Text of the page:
Putting humanoid features on a robot is like slapping lipstick on a pig. The basic reason someone would want to do so is to do "human" things to the robot (i.e. FOA, dancing, etc. >;-D). Other than that we already have six billion expert humans out there being human so why compound the problem by adding even more "humans". Leave robots looking like machines so they can be functionally simpler and humans can enjoy the luxury of beating one into scrap with a baseball bat when it makes us angry.
I think the real issue, like most design issues, is the purpose of the humanoid robot. It might be a good thing if it is being sent into a dangerous situation where no human could go to rescue somebody since it might help to, say, comfort a scared child if it looks human rather than industrial. On the other hand, if it's just clean your floor for you, I have no use for all the extra "stuff".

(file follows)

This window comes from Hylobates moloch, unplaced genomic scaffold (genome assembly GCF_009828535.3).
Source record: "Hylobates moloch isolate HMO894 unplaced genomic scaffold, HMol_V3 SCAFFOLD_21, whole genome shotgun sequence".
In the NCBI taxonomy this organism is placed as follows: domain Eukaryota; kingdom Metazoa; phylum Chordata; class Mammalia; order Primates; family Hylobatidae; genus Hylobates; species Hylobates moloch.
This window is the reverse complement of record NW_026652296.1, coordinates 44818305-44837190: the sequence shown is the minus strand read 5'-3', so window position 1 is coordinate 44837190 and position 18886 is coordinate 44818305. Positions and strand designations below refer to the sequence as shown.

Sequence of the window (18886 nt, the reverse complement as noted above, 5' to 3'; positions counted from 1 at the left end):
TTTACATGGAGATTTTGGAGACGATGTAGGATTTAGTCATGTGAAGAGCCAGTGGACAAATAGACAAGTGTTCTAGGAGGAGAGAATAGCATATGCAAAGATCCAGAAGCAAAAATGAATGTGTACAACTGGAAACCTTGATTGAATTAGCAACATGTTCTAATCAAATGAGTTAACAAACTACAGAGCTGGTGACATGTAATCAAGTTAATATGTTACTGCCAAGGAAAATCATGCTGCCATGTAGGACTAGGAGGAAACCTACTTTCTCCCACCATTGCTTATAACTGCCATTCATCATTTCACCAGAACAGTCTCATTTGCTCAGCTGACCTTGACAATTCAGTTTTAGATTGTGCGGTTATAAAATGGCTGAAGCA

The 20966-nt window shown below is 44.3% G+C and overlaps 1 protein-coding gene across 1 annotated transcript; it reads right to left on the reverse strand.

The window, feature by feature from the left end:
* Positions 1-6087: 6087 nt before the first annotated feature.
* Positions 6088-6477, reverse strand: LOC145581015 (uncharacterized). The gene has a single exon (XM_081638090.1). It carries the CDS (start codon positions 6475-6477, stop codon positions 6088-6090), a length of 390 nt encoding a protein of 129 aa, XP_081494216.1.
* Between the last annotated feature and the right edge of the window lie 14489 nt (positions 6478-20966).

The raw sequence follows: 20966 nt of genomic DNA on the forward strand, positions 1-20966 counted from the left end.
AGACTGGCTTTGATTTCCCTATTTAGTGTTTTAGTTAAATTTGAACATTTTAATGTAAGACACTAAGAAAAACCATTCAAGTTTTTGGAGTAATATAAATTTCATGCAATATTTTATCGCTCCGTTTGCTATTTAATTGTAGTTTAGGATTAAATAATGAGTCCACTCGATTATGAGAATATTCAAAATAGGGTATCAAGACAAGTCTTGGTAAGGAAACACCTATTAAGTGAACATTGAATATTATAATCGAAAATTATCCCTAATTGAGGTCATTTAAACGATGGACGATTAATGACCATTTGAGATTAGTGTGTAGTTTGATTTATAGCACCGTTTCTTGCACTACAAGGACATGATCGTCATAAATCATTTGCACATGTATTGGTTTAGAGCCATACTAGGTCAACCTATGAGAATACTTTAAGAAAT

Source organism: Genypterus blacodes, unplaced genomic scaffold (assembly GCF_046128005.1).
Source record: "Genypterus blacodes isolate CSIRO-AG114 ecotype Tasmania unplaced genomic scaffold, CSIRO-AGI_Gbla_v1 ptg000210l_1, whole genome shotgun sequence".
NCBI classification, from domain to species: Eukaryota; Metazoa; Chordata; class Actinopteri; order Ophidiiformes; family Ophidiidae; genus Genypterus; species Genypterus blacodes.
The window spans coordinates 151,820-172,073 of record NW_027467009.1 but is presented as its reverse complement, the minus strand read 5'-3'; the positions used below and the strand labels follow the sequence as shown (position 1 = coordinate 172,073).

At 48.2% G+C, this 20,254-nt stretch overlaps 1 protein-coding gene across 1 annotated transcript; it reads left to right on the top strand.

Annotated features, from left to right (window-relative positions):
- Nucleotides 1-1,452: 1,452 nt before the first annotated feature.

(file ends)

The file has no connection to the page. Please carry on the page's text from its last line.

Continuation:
Festo's BionicKangaroo combines pneumatic and electrical drive technology, plus very precise controls and condition monitoring. Like a real kangaroo, the BionicKangaroo robot harvests the kinetic energy of each takeoff and immediately uses it to power the next jump.
Design News and Digi-Key presents: Creating & Testing Your First RTOS Application Using MQX, a crash course that will look at defining a project, selecting a target processor, blocking code, defining tasks, completing code, and debugging.
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